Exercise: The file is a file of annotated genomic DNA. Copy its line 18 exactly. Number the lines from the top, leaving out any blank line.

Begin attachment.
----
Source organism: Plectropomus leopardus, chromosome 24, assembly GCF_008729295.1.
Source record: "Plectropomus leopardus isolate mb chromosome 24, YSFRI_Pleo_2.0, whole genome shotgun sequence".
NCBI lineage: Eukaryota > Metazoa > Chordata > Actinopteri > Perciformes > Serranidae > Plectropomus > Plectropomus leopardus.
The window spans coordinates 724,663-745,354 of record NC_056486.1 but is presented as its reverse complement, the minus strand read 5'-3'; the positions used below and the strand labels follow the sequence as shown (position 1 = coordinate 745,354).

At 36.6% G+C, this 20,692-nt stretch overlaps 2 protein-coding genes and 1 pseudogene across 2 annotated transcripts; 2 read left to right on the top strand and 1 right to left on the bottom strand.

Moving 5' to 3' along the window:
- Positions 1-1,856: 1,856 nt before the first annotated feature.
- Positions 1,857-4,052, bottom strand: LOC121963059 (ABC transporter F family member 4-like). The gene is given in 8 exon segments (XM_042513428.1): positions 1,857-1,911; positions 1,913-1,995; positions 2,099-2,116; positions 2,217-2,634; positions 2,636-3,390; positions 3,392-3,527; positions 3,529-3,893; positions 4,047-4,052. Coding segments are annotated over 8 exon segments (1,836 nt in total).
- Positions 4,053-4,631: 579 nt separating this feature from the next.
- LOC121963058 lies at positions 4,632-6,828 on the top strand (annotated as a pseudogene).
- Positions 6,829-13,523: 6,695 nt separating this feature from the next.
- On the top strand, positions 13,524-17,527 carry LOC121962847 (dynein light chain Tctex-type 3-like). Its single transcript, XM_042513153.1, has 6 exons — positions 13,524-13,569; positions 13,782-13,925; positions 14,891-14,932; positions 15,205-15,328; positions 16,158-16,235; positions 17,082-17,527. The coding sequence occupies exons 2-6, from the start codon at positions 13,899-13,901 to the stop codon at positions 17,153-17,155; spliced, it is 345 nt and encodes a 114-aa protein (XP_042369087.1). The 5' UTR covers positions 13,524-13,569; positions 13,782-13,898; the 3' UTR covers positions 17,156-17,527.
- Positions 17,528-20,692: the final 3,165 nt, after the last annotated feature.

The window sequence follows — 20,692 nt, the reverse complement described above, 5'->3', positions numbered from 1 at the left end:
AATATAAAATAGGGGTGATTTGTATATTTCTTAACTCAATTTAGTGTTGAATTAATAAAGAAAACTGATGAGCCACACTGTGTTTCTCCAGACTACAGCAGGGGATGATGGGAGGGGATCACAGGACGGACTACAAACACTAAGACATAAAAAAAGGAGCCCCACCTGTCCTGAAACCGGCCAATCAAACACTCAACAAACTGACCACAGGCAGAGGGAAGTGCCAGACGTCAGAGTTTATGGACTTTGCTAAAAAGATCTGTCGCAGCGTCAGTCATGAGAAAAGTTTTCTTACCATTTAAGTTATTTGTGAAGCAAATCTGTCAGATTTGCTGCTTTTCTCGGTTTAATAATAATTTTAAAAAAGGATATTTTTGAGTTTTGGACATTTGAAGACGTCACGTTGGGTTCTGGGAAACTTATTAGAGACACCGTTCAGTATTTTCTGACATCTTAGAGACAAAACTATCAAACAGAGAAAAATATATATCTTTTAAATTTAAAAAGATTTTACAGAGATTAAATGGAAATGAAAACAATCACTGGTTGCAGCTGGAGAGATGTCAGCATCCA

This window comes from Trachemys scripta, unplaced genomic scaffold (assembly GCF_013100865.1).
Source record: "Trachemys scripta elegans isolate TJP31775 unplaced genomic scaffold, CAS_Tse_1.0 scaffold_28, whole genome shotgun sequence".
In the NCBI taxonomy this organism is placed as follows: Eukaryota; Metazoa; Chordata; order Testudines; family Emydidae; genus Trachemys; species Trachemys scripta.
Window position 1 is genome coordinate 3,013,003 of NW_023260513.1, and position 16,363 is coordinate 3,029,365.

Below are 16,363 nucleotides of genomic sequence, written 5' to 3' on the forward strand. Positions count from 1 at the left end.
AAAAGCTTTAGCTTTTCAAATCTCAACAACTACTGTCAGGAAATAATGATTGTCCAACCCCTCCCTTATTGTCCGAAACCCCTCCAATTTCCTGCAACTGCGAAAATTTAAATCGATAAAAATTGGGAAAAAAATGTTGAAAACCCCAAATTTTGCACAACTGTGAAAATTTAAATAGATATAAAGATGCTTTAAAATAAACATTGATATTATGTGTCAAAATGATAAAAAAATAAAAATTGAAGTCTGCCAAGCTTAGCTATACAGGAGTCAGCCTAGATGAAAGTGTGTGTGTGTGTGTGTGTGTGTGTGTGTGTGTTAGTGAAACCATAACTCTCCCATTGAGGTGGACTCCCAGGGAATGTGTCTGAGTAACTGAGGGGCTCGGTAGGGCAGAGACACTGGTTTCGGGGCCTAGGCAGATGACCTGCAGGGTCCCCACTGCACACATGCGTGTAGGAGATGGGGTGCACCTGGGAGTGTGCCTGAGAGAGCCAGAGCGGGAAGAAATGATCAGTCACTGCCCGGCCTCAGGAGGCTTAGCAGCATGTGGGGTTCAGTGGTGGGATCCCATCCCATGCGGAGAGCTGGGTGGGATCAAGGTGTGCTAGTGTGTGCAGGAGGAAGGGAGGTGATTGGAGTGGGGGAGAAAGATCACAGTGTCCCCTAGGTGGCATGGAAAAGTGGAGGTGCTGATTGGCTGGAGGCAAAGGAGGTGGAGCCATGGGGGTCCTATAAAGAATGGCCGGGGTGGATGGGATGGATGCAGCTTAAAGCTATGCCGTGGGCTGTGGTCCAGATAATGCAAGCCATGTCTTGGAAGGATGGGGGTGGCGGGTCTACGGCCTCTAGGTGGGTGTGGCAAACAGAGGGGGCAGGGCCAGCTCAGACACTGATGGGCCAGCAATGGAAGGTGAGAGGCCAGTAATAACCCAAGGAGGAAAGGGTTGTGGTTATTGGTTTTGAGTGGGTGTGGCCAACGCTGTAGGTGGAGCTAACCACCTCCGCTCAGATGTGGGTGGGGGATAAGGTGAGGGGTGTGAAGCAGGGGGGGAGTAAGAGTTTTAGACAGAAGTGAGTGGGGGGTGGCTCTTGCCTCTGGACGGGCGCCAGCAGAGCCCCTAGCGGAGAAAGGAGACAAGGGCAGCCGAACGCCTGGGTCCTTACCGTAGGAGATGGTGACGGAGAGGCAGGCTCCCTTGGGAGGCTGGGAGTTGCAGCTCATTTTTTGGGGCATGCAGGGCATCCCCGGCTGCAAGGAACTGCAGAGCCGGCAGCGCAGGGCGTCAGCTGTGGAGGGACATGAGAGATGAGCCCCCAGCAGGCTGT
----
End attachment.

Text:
In the NCBI taxonomy this organism is placed as follows: Eukaryota; Metazoa; Chordata; order Testudines; family Emydidae; genus Trachemys; species Trachemys scripta.